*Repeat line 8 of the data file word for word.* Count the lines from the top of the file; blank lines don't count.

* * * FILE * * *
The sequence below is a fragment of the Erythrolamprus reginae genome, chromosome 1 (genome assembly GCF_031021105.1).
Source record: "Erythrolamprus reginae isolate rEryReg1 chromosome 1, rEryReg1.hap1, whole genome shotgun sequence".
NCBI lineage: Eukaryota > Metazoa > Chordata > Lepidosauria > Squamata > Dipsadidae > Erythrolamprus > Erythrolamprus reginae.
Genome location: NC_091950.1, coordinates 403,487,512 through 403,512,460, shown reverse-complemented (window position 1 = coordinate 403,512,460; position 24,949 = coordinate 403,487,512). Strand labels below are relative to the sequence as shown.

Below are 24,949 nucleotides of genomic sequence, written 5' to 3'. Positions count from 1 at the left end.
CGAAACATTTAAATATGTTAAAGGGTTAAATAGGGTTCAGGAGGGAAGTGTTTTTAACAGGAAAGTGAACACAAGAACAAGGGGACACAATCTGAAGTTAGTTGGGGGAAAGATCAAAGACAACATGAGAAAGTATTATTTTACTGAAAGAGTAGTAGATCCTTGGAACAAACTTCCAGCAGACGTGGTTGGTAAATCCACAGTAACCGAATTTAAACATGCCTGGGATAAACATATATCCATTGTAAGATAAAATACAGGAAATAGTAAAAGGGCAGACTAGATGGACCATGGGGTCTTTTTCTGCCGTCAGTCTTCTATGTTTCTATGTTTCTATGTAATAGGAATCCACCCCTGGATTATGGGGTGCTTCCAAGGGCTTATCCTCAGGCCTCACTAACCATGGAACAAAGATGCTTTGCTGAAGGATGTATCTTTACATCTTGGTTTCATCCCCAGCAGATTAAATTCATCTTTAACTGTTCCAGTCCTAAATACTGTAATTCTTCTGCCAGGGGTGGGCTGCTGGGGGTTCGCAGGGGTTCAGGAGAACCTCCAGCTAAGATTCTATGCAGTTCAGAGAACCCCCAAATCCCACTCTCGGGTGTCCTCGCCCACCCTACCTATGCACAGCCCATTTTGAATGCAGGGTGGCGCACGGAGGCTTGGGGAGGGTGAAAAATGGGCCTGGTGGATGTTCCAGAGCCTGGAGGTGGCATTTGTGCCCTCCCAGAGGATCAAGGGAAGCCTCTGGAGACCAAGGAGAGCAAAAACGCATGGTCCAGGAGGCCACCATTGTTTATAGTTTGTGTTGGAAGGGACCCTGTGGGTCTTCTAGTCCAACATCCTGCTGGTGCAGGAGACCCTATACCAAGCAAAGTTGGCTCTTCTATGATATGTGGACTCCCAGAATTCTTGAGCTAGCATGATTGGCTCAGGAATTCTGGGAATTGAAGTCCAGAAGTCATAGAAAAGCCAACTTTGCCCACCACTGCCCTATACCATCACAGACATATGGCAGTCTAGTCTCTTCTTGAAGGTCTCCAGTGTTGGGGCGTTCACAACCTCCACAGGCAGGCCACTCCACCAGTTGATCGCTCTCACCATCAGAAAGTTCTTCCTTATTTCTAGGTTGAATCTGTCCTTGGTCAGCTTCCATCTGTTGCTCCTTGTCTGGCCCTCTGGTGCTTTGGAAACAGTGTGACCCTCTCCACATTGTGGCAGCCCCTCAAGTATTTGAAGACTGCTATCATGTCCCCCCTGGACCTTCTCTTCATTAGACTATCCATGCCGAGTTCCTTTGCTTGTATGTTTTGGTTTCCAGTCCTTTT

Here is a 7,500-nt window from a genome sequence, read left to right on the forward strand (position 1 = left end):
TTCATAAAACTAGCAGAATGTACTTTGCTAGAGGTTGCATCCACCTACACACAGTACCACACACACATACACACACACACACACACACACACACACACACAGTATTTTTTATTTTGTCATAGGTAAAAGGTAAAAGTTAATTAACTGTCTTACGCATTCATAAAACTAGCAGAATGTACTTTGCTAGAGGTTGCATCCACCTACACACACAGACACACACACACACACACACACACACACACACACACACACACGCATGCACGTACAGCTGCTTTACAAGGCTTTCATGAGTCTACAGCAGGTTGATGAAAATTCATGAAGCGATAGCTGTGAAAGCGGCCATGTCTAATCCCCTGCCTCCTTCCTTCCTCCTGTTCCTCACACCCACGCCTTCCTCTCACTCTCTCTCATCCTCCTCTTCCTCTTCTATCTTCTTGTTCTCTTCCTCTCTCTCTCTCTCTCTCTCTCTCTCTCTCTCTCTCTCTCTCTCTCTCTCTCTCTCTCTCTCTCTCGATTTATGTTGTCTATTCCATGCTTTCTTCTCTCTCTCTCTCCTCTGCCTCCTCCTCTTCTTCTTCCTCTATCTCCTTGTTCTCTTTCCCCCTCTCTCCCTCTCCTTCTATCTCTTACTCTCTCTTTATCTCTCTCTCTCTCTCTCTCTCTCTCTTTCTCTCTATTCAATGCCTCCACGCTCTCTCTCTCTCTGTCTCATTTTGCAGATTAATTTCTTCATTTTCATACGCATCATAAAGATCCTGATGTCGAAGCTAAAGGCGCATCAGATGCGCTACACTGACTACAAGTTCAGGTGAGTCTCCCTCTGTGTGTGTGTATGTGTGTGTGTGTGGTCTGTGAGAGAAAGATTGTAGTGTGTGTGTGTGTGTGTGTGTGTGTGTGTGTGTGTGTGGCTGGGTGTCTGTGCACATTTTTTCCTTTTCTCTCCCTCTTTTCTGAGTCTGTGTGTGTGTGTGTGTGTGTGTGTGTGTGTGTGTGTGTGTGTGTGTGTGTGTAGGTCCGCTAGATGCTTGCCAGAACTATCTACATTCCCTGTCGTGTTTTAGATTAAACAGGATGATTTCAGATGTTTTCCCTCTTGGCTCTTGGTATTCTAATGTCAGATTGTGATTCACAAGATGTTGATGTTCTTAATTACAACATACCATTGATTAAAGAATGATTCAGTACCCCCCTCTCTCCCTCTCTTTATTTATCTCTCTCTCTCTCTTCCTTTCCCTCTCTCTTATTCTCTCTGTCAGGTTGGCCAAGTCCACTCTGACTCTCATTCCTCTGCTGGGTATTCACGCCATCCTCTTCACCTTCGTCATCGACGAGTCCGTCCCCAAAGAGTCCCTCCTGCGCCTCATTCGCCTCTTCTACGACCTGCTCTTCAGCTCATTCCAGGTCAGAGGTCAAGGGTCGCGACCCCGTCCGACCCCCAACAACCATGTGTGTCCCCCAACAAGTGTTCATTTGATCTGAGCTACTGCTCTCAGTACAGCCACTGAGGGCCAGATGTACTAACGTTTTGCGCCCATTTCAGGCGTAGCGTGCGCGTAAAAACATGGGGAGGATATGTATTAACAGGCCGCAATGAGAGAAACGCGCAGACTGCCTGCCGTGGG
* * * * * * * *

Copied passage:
TTCATAAAACTAGCAGAATGTACTTTGCTAGAGGTTGCATCCACCTACACACAGTACCACACACACATACACACACACACACACACACACACACACACACAGTATTTTTTATTTTGTCATAGGTAAAAGGTAAAAGTTAATTAACTGTCTTACGCATTCATAAAACTAGCAGAATGTACTTTGCTAGAGGTTGCATCCACCTACACACACAGACACACACACACACACACACACACACACACACACACACACACGCATGCACGTACAGCTGCTTTACAAGGCTTTCATGAGTCTACAGCAGGTTGATGAAAATTCATGAAGCGATAGCTGTGAAAGCGGCCATGTCTAATCCCCTGCCTCCTTCCTTCCTCCTGTTCCTCACACCCACGCCTTCCTCTCACTCTCTCTCATCCTCCTCTTCCTCTTCTATCTTCTTGTTCTCTTCCTCTCTCTCTCTCTCTCTCTCTCTCTCTCTCTCTCTCTCTCTCTCTCTCTCTCTCTCTCTCTCTCTCGATTTATGTTGTCTATTCCATGCTTTCTTCTCTCTCTCTCTCCTCTGCCTCCTCCTCTTCTTCTTCCTCTATCTCCTTGTTCTCTTTCCCCCTCTCTCCCTCTCCTTCTATCTCTTACTCTCTCTTTATCTCTCTCTCTCTCTCTCTCTCTCTCTTTCTCTCTATTCAATGCCTCCACGCTCTCTCTCTCTCTGTCTCATTTTGCAGATTAATTTCTTCATTTTCATACGCATCATAAAGATCCTGATGTCGAAGCTAAAGGCGCATCAGATGCGCTACACTGACTACAAGTTCAGGTGAGTCTCCCTCTGTGTGTGTGTATGTGTGTGTGTGTGGTCTGTGAGAGAAAGATTGTAGTGTGTGTGTGTGTGTGTGTGTGTGTGTGTGTGTGTGTGGCTGGGTGTCTGTGCACATTTTTTCCTTTTCTCTCCCTCTTTTCTGAGTCTGTGTGTGTGTGTGTGTGTGTGTGTGTGTGTGTGTGTGTGTGTGTGTGTGTGTAGGTCCGCTAGATGCTTGCCAGAACTATCTACATTCCCTGTCGTGTTTTAGATTAAACAGGATGATTTCAGATGTTTTCCCTCTTGGCTCTTGGTATTCTAATGTCAGATTGTGATTCACAAGATGTTGATGTTCTTAATTACAACATACCATTGATTAAAGAATGATTCAGTACCCCCCTCTCTCCCTCTCTTTATTTATCTCTCTCTCTCTCTTCCTTTCCCTCTCTCTTATTCTCTCTGTCAGGTTGGCCAAGTCCACTCTGACTCTCATTCCTCTGCTGGGTATTCACGCCATCCTCTTCACCTTCGTCATCGACGAGTCCGTCCCCAAAGAGTCCCTCCTGCGCCTCATTCGCCTCTTCTACGACCTGCTCTTCAGCTCATTCCAGGTCAGAGGTCAAGGGTCGCGACCCCGTCCGACCCCCAACAACCATGTGTGTCCCCCAACAAGTGTTCATTTGATCTGAGCTACTGCTCTCAGTACAGCCACTGAGGGCCAGATGTACTAACGTTTTGCGCCCATTTCAGGCGTAGCGTGCGCGTAAAAACATGGGGAGGATATGTATTAACAGGCCGCAATGAGAGAAACGCGCAGACTGCCTGCCGTGGG